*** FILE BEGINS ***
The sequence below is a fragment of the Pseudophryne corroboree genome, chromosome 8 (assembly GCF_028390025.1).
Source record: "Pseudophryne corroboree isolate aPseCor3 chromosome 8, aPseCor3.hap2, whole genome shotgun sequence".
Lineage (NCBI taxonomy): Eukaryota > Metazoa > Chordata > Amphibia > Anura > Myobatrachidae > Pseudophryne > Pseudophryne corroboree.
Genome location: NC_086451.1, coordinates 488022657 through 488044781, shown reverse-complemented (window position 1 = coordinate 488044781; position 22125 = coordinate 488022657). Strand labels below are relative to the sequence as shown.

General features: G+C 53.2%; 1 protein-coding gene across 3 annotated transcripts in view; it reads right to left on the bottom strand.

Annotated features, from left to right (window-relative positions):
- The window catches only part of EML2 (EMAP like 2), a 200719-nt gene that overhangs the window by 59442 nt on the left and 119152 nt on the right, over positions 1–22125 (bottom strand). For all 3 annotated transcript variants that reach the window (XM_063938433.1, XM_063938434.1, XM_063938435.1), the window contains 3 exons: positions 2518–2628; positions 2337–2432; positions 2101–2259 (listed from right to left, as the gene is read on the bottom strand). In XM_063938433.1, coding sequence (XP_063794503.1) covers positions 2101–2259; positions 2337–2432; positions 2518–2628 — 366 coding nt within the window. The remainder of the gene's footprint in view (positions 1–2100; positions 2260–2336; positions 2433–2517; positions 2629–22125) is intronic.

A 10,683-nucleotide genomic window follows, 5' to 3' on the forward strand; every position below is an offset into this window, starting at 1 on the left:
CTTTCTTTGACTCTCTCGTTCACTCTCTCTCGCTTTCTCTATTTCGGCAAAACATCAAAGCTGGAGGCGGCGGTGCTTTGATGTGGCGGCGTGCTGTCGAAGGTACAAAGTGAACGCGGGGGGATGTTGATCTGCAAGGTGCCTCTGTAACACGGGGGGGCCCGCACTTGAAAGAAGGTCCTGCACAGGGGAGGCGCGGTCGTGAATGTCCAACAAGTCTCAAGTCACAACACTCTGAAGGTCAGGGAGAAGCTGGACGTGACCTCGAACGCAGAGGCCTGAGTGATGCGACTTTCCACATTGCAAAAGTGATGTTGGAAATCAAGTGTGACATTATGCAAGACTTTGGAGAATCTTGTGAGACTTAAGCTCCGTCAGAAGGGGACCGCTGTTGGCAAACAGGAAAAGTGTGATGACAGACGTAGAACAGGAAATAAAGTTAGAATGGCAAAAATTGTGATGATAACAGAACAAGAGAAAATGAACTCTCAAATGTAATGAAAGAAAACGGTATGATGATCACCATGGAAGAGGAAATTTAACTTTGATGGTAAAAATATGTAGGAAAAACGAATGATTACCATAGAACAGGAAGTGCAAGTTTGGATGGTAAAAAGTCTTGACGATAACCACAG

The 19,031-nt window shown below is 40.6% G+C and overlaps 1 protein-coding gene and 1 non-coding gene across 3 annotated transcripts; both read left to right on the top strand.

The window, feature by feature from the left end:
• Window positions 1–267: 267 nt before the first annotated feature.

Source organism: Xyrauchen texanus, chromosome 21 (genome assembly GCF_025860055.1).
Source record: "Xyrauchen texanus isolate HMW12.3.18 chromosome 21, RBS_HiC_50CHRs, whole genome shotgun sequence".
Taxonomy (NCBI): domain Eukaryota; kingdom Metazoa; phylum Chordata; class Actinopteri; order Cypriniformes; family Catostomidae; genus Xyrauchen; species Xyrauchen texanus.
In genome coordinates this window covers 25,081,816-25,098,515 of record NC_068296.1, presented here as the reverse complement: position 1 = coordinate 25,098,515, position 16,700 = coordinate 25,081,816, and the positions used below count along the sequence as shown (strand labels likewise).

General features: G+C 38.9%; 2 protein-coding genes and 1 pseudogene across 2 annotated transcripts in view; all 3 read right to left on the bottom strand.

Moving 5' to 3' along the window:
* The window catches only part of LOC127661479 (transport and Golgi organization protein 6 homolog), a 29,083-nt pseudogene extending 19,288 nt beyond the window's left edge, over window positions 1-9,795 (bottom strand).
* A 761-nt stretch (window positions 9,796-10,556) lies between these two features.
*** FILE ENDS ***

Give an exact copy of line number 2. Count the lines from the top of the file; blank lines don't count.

Source record: "Pseudophryne corroboree isolate aPseCor3 chromosome 8, aPseCor3.hap2, whole genome shotgun sequence".